themaroon

On the other hand of the talent debate, you could say that it means quite a bit. There must be thousands of high school basketball players who practice just as hard as Michael Jordan did at their age. The same is probably true of college students. And only a few of those make it to the NBA, and those who do probably practice a similar amount even there and still come nowhere close to attaining his status.

When any endeavor is as wildly popular as basketball there are a virtually endless supply of people with strong work ethics. Talent is what makes the best of them the best.

Tim

Certainly talent plays a role; however, once someone possesses a baseline talent level, hard work makes all the difference. Several comments reference height as an example of a limitation hard work cannot overcome. I suggest looking at the careers of Spudd Webb (5'7", won the 1986 Slam Dunk competition) and Muggsy Bogues (5'3", shortest player in NBA history, 14-year career). While each man had talent, their hard work set them apart from those "too short" to play professional basketball. By contrast, the only issue I have with the initial post is a sticking point I learned in music school. Practice does not make perfect. Perfect practice makes perfect. If you want to do it better than anyone else, focus on how to do it better every single time.

pkimelma

Tim, the exceptions prove the rule. There are very very few short players in the history of the NBA. Those few people had talent that overcame their height liability. If every player has put in the same level of hard work, then the height liability would work against those players (everything else being equal, you have to look at other differences to find the ones that rise above and the ones that fall below). So, either (extra) talent makes up for the difference, or some other characteristics come into play. The sports metaphor of "heart" relates to attitude and drive (but looking at the superstars in NBA, drive is more important than attitude ;-). The right kind of practice is critical, but basketball is a sport where the feedback on the quality of one's practice is quite clear (unlike music or other arts, where interpretation comes into play). Neither can be enough given the size of the pool of people feeding into the system. So, some other factor must be allowing some to overcome what would otherwise be liabilities. But, for the main body of players in most sports, the right physiology is a necessary prerequisite.

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JordanO

"When any endeavor is as wildly popular as basketball there are a virtually endless supply of people with strong work ethics. Talent is what makes the best of them the best."

"Data indicates it takes on the order of ten years to become expert in
a domain. Yet experience alone is a weak predictor in that it is the
nature of the experience (referred to as deliberate practice) that
makes the difference. The 10-year rule is supported by data from music, mathematics, tennis, swimming, and long-distance running. For music composition, Hayes found an average of about 20 years from the time an individual started to study music until they first composed an outstanding piece."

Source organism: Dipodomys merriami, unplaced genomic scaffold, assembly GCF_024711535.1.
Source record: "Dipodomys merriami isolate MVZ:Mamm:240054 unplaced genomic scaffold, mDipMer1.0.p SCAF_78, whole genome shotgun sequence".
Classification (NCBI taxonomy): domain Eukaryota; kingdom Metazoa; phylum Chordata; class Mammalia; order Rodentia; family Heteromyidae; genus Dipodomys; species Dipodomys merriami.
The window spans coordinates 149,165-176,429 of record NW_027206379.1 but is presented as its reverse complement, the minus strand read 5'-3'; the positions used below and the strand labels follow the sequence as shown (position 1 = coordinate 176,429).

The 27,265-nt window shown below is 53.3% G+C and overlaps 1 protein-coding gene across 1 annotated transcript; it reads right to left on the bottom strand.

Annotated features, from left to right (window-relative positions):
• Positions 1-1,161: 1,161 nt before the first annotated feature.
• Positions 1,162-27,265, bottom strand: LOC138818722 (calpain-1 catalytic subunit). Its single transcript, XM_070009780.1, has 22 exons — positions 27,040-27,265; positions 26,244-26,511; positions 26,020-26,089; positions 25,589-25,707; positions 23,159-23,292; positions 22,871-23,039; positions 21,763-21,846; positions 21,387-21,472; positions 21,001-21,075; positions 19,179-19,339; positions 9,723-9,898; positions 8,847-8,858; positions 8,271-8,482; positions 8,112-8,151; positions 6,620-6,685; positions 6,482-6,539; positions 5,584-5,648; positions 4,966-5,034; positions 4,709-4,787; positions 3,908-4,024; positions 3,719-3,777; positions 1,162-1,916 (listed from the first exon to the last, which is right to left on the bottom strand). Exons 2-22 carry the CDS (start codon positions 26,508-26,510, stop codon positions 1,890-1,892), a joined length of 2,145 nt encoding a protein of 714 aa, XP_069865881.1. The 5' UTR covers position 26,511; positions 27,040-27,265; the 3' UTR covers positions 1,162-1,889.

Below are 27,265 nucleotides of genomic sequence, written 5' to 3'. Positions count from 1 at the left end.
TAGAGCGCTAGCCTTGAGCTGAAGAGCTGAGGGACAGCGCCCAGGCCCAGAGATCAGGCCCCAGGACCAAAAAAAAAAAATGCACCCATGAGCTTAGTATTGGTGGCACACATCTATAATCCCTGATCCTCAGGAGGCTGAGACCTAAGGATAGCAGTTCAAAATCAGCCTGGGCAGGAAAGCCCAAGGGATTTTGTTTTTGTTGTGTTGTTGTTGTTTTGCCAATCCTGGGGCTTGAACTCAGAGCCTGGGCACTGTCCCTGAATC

- Richard Upchurch

There is not an "endless supply of people with strong work ethics" even in something as popular as basketball; rather, there is an endless supply of people who want to go out to the park and play. According to what little I've read on this particular topic of research, there is an ENORMOUS difference between practicing free throws for four hours and spending that same amount of time playing a pick-up game.

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Rider2227

I understand that there is a difference between practice and deliberate practice in sports although, how does talent and practice/studying translate into the realm of standardized testing, specifically the LSAT. No matter what i do i never break a certain score. Although when i practice golf there is noticeable improvement, am i just more athletically gifted as opposed to my inteligence?

ps - grades have never been an issue, high GPA but standardized testing has always been a weak point

T

Is using the NBA as a bar for success too high for this talent vs practice debate? With 1 in 10,000 high school students making it into the NBA roster, random luck comes into play, like freak injuries, the right coach finding you, etc. I think anybody can hit 80% of their free throws with proper practice, but to even make it into the NBA, there may be too many other factors.

I was thinking about games like chess, which doesn't need any (known) physical attribute, as a sort of test in the talent/practice issue. With practice you can definitely improve your game. However, if we start talking about being a pro in chess, you must be even better than the top 1% of the players in the world. Is there talent that dictates the top players or is it all just practice? Perhaps there's baselines in concentration and mental stamina? Or again maybe some other random event comes into play?